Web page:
Newspaper article The Canadian Press

Tearful del Mastro Says He's Had to Pay 'Exceptionally Heavy Price' Due to Trial

Newspaper article The Canadian Press

Tearful del Mastro Says He's Had to Pay 'Exceptionally Heavy Price' Due to Trial

Article excerpt

Tearful Del Mastro says trial took heavy toll


LINDSAY, Ont. - Dean Del Mastro choked back tears and had to compose himself in an Ontario court Tuesday as he described the "nationwide condemnation" he's had to endure as his election overspending trial wound its way through the legal system.

The former Conservative MP -- who was found guilty last fall of violating the Canada Elections Act -- made an emotional speech at his sentencing hearing before a judge retired to decide whether to send him to jail or not.

"There are some who would appreciate an opportunity to hold a public stoning in the town square," Del Mastro told Justice Lisa Cameron. "It's my hope that the significant consequences that I have endured and shared will be considered in your deliberations."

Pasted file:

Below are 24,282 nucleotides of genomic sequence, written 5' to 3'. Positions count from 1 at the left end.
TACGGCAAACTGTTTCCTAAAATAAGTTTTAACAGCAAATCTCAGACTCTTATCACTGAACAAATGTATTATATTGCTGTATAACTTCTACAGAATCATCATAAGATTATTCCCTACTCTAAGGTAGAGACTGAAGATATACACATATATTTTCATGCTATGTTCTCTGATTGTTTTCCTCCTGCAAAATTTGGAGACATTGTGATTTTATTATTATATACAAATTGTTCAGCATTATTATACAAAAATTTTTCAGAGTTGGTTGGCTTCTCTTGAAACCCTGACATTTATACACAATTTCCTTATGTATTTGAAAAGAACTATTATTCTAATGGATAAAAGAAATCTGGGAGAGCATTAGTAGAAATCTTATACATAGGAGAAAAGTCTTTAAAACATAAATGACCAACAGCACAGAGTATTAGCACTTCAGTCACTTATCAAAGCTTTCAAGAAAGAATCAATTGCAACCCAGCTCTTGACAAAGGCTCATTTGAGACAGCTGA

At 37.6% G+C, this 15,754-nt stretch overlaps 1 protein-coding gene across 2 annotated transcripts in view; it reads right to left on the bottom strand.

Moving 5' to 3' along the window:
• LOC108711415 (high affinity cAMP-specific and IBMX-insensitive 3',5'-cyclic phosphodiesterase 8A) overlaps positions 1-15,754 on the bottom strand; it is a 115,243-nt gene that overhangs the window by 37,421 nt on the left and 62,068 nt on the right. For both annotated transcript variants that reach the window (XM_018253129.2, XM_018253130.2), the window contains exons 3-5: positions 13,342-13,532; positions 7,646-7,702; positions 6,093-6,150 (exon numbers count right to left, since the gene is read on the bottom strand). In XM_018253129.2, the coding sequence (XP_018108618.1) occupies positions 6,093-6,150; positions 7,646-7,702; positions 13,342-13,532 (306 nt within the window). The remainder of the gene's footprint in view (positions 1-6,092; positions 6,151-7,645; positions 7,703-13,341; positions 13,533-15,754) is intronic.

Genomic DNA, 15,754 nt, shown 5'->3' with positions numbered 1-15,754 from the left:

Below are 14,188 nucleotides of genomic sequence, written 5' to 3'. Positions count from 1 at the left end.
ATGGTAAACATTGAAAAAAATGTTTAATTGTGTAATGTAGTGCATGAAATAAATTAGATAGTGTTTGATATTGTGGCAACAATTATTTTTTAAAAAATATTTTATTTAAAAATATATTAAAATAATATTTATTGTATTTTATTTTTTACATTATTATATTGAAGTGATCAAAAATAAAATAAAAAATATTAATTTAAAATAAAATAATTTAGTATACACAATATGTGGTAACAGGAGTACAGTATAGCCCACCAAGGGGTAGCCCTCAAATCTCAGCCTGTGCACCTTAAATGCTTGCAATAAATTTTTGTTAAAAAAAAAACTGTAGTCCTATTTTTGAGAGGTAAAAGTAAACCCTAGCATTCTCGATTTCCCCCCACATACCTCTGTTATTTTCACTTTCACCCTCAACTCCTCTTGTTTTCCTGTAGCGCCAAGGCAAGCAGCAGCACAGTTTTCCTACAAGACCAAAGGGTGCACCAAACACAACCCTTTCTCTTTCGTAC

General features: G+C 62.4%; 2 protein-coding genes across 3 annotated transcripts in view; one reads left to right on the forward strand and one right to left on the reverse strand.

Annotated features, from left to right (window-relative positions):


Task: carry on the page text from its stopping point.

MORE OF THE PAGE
Del Mastro -- once Prime Minister Stephen Harper's point man defending the Tories against allegations of electoral fraud -- was found guilty last fall of exceeding spending limits, failing to report a personal contribution of $21,000 to his own campaign and knowingly submitting a falsified document during the 2008 federal election.

He maintained his innocence throughout his legal proceedings, even calling the verdict in his case just the judge's opinion.

While he emphasized his respect for the court in his statement, Del Mastro did not appear to express any apology or regret.

He did, however, make it clear that his legal saga has been a burden.

"I've had plenty of time to reflect on the case. I assure you there have been no shortage of sleepless nights," he said.

"My thoughts and prayers have been dominated by questions, research and discussion about things we could have done differently. And by things that were perhaps missed or perhaps misrepresented."

Del Mastro faces a maximum penalty of one year in jail and a $2,000 fine on each of the three offences.

His lawyer has asked for a conditional discharge or, at most, a fine. …

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